Table 1 Therapeutic effects of oral LMWH in corticosteroid-resist ant UC patients.
GroupStool frequency (times/day)Rectal bleeding (score)Colonoscopy (score)Histology (score)Well-being (score)
Pre-treatment8.62.62.712.04.0
Post-treatment1.5b0.2b1.0b4.0b0.6b
Blood contents of CD62P, CD63, TXA2, platelet aggregation rate (PAR) and thrombosis length (TL) in vitro

All the indexes in corticosteroid-resistant UC patients increased significantly as compared with the normal controls (P < 0.01). After treatment with oral LMWH, all the parameters of UC patients decreased (P < 0.01), but CD62P and CD63 remained higher than normal (P < 0.01), (Table 2).

Table 2 Effects of oral LMWH on CD62P and CD63, TXA2, platelet aggregation rate (PAR) and thrombosis length (TL) in vitro in UC patients (x-± s).
GroupCD62P (%)CD63 (%)TXA2 (ng/L)PAR (%)TL (cm)
UC patients
Pre-treatment8.1 ± 3.2b6.2 ± 2.2b541.7 ± 82.4b44.5 ± 10.1b2.4 ± 0.5b
Post-treatment4.2 ± 1.9ad3.1 ± 1.7ab396.4 ± 75.8d35.2 ± 8.7d1.9 ± 0.4d
Normal controls1.9 ± 00.41.6 ± 0.8340.2 ± 40.434.1 ± 9.1
CD54 in blood and tissues

CD54 elevated in both blood and tissues in corticosteroid-resistant UC patients (P < 0.01), CD54 in tissues being higher than in blood. After oral LMWH, CD54 lowered significantly in both blood and tissues (P < 0.01), but still higher than that of normal controls (P < 0.05), (Table 3).

Table 3 Effects of oral LMWH on CD54 in UC patients (x-± s, %).
GroupBlood CD54Tissue CD54
UC patients
Pre-treatment28.7 ± 6.1b50.7 ± 6.8b
Post-treatment14.6 ± 5.2ad22.8 ± 4.7ad
Normal controls6.2 ± 3.78.8 ± 3.2
Complications

No serious complications were associated with the use of oral LMWH.

DISCUSSION

Heparin, a group of sulphated glycosaminoglycans, in addition to its physiological effects and anticoagulant, antithromboembolic, antiallergic, antiviral, antiendotoxic and immunoregulative biological activities, has a wide range of potentially anti-inflammatory effects, including inhibition of neutrophil elastase and inactivation of chemokines[5,13]. Compared with heparin, LMWH has a enhanced antithromboembolic effects, longer half life period, less bleeding tendency, higher bioavailability, easier absorption by oral administration[8,9], and has the anti inflammatory effects as well[10,11]. Previous reports[5-7] on improvement in UC patients treated with heparin prompted us to perform a pilot study of oral LMWH to find a more convenient and effective drug for patients with corticosteroid-resistant UC. The observed response to oral LMWH is paradoxical. Nineteen of 20 patients with corticosteroid-resistant UC achieved clinical remission and became asymptomatic on oral LMWH combined with sulfas alazine. Opposite to the traditional idea that heparin can enhance bleeding, rectal bleeding was the first symptom to be improved by oral LMWH. The results are similar to other reports of heparin treatment[5-7].

If oral LMWH has a therapeutic effect in UC, its mechanism of action should shed some light on the elusive pathogenesis of this disease. There are several thrombophilic features of UC that suggest the effect of oral LMWH on colitic symptoms may be attributable to its anticoagulant and antithrombotic properties. Evidence of a thrombotic process in UC includes: reports of a hypercoagulable state[2-4], an increased incidence of thromboembolic event[14], and ischemic complications such as toxic megacolon and pyoderma gangrenosum. In this study, the membrane marks of platelet activity CD62P and CD63 increased significantly, and the derivative of active platelet TXA-2 also elevated, suggesting that the blood platelet was in an active state, which not only led to a hypercoagulable state and an increased incidence of thromboembolic events, but also enhanced inflammatory reaction. Activated hyperaggregable platelets in the mesenteric circulation could amplify the inflammatory cascade by promoting neutrophil recruitment and chemotaxis. P-selectin has an established action as the adhesion molecule for neutrophils, and circulating platelet aggregates may contribute to ischemic damage and infarction by occluding the intestinal microvasculature. Platelet derived thromboxane A2 may also contribute to the ischemia by inducing local vasocontriction. After treatment with oral LMWH, all these parameters dropped markedly, suggesting that the therapeutic effect of LMWH is partly related to inhibition of platelet activity[9]. CD54 antigen reacts with the 85 kD-110 kD integral membrane glycoprotein, is also known as an intercellular adhesion molecule-1 (ICAM-1) expressed on endothelial cells and both resting (weak) and activated (moderate) lymphocytes and monocytes. CD54 is ligand for the leukocyte function antigen-1 (CD11a. Its expression is up-regulated upon stimulation by inflammatory mediators such as cytokines and LPS, and it is involved in B cell-T cell co-stimulatory interations. In this study, CD54 elevated significantly in blood and tissues of UC patients, being in tissues higher than in blood[12]. Therefore, it could reflect the inflammation of intestinal mucosa. After oral LMWH, CD54 dropped significantly in both blood and tissues, indicating that oral LMWH could relieve the inflammatory activity in these patients who received prednisolone for a long period (more than 4 weeks) and had no significant improvement and were regarded as corticost eroid-resistant refractory cases of UC. In other reports[5], heparin can also inhibit c-reactive protein (CRP), tumor necrosis factor (TNF) and L-se lectin of UC patients. The detailed mechanisms by which the anti-inflammatory properties of oral LMWH are mediated in UC remain to be elucidated further.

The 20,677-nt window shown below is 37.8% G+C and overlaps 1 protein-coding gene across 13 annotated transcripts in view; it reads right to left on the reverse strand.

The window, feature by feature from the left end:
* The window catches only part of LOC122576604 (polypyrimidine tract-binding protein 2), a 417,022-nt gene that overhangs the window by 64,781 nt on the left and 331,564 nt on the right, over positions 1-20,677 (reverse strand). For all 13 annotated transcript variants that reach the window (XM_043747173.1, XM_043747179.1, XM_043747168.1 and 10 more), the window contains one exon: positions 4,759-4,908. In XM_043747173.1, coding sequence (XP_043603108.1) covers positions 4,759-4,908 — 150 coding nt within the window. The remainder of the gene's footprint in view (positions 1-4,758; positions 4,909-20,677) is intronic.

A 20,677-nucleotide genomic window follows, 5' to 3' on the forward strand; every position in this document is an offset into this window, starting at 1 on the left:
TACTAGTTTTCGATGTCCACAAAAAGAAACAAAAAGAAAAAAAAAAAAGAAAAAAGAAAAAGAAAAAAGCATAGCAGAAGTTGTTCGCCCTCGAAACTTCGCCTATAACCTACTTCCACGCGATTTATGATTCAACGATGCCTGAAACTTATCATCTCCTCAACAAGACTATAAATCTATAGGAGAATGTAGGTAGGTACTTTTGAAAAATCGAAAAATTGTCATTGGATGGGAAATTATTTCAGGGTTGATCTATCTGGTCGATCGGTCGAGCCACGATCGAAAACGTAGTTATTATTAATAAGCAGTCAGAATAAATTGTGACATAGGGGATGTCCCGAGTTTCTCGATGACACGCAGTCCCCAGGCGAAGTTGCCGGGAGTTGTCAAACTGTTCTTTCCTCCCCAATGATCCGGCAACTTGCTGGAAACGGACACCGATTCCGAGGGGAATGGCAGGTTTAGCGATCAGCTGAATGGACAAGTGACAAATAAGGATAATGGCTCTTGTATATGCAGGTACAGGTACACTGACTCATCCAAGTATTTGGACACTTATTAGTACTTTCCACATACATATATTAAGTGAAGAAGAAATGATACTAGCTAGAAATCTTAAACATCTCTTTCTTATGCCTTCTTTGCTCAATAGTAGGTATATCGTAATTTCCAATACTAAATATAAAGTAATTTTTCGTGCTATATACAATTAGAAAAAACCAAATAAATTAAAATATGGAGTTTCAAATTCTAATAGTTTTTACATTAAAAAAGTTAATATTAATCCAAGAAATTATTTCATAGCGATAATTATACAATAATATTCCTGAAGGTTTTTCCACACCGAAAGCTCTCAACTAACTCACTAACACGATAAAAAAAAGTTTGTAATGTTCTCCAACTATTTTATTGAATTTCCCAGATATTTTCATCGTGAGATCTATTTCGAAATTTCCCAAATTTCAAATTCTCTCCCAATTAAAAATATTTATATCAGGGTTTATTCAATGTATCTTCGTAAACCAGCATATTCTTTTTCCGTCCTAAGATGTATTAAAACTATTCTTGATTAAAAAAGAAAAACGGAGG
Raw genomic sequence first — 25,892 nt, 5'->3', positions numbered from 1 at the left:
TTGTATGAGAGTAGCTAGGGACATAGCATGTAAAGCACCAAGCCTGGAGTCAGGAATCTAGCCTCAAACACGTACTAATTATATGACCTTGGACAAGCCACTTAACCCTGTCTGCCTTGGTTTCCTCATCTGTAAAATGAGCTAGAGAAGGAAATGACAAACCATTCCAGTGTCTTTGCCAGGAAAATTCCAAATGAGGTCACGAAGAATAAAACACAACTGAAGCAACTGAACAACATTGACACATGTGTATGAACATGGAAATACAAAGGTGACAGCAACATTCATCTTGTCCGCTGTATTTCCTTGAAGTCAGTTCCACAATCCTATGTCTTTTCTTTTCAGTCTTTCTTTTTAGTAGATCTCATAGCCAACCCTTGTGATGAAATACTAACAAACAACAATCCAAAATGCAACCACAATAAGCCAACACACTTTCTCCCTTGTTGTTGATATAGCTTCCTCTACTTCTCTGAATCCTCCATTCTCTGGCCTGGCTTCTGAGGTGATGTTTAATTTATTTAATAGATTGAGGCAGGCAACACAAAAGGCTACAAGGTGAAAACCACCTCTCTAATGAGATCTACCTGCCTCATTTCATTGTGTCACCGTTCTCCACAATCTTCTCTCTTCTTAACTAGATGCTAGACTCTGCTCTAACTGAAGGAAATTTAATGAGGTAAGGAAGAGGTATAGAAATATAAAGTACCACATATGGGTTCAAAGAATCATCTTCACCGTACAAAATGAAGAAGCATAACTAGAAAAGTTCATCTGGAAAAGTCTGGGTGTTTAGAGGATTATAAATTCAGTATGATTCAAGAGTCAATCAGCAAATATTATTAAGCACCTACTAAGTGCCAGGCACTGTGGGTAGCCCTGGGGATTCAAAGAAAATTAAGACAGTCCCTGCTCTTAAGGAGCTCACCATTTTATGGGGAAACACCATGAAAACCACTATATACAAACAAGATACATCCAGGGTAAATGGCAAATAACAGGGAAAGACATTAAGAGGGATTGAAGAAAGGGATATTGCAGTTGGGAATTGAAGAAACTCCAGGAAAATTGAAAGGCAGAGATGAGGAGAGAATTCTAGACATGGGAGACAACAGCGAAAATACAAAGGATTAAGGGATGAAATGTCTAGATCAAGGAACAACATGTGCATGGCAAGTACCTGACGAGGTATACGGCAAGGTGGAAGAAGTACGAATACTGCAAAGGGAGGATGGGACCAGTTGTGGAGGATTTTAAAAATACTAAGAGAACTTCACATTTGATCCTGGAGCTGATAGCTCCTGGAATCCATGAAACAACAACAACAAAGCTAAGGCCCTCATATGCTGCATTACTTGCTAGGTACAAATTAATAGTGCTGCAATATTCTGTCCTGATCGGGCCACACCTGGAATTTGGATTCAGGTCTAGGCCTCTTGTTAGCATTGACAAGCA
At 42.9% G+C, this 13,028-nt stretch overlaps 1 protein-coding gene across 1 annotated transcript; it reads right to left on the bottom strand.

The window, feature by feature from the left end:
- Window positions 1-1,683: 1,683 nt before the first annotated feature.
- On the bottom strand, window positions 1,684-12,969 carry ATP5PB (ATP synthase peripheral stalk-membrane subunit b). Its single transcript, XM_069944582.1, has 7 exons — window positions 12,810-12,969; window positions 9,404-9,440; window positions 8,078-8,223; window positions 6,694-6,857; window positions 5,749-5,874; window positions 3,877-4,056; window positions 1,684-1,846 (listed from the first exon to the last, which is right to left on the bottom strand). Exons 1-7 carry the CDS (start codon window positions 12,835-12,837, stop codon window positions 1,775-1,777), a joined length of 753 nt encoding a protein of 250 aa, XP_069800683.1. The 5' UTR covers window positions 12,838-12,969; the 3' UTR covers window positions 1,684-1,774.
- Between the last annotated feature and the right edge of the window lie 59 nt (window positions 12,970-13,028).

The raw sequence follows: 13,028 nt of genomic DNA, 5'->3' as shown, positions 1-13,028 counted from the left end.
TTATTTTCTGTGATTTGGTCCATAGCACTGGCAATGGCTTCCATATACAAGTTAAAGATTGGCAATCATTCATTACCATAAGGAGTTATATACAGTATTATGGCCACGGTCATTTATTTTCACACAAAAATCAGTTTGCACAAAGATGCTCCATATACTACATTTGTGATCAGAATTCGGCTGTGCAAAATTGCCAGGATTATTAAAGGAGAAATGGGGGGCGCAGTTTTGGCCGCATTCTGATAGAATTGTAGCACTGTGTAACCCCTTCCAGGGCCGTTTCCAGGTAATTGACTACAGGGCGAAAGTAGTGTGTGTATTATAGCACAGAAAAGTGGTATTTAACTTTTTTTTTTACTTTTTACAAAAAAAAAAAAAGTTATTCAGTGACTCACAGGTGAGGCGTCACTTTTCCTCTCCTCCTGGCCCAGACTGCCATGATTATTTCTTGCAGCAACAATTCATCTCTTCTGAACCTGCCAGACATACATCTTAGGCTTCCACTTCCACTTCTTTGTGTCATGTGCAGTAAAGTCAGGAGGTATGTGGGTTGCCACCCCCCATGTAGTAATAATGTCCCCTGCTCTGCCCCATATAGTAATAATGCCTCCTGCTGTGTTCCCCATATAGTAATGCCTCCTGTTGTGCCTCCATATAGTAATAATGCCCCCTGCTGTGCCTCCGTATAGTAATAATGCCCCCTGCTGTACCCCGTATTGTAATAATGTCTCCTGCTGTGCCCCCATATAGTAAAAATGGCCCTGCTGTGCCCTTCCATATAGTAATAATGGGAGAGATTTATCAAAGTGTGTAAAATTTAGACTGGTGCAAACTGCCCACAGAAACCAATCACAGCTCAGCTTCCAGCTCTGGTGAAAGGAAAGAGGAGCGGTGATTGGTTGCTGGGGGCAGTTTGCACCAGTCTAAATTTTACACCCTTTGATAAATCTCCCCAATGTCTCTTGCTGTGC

From these results, we conclude that oral LMWH may play a role in treating corticosteroid-resistant UC, the mechanism is partly related to inhibition of platelet activity, hypercoagulable state and anti-inflammatory effects. No serious complications were found associated with the use of oral LMWH.

Footnotes

Edited by Ma JY